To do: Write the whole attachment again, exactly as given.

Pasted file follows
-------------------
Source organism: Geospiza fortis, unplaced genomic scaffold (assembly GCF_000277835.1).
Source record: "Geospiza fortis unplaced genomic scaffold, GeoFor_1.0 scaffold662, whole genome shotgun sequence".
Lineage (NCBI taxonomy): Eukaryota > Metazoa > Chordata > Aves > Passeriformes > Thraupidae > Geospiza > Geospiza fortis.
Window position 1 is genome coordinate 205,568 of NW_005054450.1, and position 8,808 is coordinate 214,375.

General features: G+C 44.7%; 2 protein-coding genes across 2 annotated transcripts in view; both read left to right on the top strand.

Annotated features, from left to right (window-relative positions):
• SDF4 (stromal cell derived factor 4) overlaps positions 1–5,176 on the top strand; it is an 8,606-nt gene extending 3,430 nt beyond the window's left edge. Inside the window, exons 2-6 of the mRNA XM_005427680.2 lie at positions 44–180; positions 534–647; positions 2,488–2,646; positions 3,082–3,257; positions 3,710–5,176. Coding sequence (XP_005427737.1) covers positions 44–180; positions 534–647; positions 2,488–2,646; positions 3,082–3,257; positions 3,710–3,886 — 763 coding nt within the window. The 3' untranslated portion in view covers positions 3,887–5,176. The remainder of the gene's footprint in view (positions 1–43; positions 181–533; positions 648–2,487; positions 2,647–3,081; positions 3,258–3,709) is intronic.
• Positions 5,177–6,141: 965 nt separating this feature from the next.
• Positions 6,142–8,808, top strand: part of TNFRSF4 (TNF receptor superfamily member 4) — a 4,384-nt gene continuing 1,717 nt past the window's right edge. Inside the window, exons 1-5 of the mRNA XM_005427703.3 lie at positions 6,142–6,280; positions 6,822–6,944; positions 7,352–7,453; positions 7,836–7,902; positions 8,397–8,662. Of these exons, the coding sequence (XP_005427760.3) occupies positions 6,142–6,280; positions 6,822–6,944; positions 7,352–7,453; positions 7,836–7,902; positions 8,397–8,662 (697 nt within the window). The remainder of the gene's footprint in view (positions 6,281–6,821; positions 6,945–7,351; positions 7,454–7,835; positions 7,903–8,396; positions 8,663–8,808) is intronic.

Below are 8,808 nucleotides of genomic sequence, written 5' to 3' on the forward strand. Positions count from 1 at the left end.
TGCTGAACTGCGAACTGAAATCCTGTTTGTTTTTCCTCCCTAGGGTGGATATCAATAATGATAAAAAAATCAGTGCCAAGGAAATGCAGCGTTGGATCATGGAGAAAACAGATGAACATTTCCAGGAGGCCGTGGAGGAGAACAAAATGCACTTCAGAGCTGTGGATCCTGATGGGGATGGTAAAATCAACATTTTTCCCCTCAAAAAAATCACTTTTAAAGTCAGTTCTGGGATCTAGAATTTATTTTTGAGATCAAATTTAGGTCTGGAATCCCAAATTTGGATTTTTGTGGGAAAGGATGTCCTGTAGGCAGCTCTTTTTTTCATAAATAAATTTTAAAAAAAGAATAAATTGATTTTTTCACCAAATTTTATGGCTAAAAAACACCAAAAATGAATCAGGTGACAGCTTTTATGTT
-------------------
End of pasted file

Source organism: Geospiza fortis, unplaced genomic scaffold (assembly GCF_000277835.1).
Source record: "Geospiza fortis unplaced genomic scaffold, GeoFor_1.0 scaffold662, whole genome shotgun sequence".
Lineage (NCBI taxonomy): Eukaryota > Metazoa > Chordata > Aves > Passeriformes > Thraupidae > Geospiza > Geospiza fortis.
Window position 1 is genome coordinate 205,568 of NW_005054450.1, and position 8,808 is coordinate 214,375.

General features: G+C 44.7%; 2 protein-coding genes across 2 annotated transcripts in view; both read left to right on the top strand.

Annotated features, from left to right (window-relative positions):
• SDF4 (stromal cell derived factor 4) overlaps positions 1–5,176 on the top strand; it is an 8,606-nt gene extending 3,430 nt beyond the window's left edge. Inside the window, exons 2-6 of the mRNA XM_005427680.2 lie at positions 44–180; positions 534–647; positions 2,488–2,646; positions 3,082–3,257; positions 3,710–5,176. Coding sequence (XP_005427737.1) covers positions 44–180; positions 534–647; positions 2,488–2,646; positions 3,082–3,257; positions 3,710–3,886 — 763 coding nt within the window. The 3' untranslated portion in view covers positions 3,887–5,176. The remainder of the gene's footprint in view (positions 1–43; positions 181–533; positions 648–2,487; positions 2,647–3,081; positions 3,258–3,709) is intronic.
• Positions 5,177–6,141: 965 nt separating this feature from the next.
• Positions 6,142–8,808, top strand: part of TNFRSF4 (TNF receptor superfamily member 4) — a 4,384-nt gene continuing 1,717 nt past the window's right edge. Inside the window, exons 1-5 of the mRNA XM_005427703.3 lie at positions 6,142–6,280; positions 6,822–6,944; positions 7,352–7,453; positions 7,836–7,902; positions 8,397–8,662. Of these exons, the coding sequence (XP_005427760.3) occupies positions 6,142–6,280; positions 6,822–6,944; positions 7,352–7,453; positions 7,836–7,902; positions 8,397–8,662 (697 nt within the window). The remainder of the gene's footprint in view (positions 6,281–6,821; positions 6,945–7,351; positions 7,454–7,835; positions 7,903–8,396; positions 8,663–8,808) is intronic.

Below are 8,808 nucleotides of genomic sequence, written 5' to 3' on the forward strand. Positions count from 1 at the left end.
TGCTGAACTGCGAACTGAAATCCTGTTTGTTTTTCCTCCCTAGGGTGGATATCAATAATGATAAAAAAATCAGTGCCAAGGAAATGCAGCGTTGGATCATGGAGAAAACAGATGAACATTTCCAGGAGGCCGTGGAGGAGAACAAAATGCACTTCAGAGCTGTGGATCCTGATGGGGATGGTAAAATCAACATTTTTCCCCTCAAAAAAATCACTTTTAAAGTCAGTTCTGGGATCTAGAATTTATTTTTGAGATCAAATTTAGGTCTGGAATCCCAAATTTGGATTTTTGTGGGAAAGGATGTCCTGTAGGCAGCTCTTTTTTTCATAAATAAATTTTAAAAAAAGAATAAATTGATTTTTTCACCAAATTTTATGGCTAAAAAACACCAAAAATGAATCAGGTGACAGCTTTTATGTT